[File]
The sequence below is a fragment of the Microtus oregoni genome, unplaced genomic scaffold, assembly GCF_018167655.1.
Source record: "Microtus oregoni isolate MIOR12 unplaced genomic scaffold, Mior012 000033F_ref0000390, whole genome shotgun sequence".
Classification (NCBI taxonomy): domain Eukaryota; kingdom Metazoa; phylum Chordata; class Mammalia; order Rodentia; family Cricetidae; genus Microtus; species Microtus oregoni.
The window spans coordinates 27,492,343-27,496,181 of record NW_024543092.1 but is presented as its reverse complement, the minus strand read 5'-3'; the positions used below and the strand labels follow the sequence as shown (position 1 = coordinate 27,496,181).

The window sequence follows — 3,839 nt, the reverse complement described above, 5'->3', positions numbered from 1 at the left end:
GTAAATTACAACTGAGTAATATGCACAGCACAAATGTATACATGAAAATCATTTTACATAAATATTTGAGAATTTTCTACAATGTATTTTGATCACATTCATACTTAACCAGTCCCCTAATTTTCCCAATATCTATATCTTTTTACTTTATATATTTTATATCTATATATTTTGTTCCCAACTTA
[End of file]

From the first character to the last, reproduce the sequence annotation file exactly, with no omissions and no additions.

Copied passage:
The sequence below is a fragment of the Microtus oregoni genome, unplaced genomic scaffold, assembly GCF_018167655.1.
Source record: "Microtus oregoni isolate MIOR12 unplaced genomic scaffold, Mior012 000033F_ref0000390, whole genome shotgun sequence".
Classification (NCBI taxonomy): domain Eukaryota; kingdom Metazoa; phylum Chordata; class Mammalia; order Rodentia; family Cricetidae; genus Microtus; species Microtus oregoni.
The window spans coordinates 27,492,343-27,496,181 of record NW_024543092.1 but is presented as its reverse complement, the minus strand read 5'-3'; the positions used below and the strand labels follow the sequence as shown (position 1 = coordinate 27,496,181).

The window sequence follows — 3,839 nt, the reverse complement described above, 5'->3', positions numbered from 1 at the left end:
GTAAATTACAACTGAGTAATATGCACAGCACAAATGTATACATGAAAATCATTTTACATAAATATTTGAGAATTTTCTACAATGTATTTTGATCACATTCATACTTAACCAGTCCCCTAATTTTCCCAATATCTATATCTTTTTACTTTATATATTTTATATCTATATATTTTGTTCCCAACTTA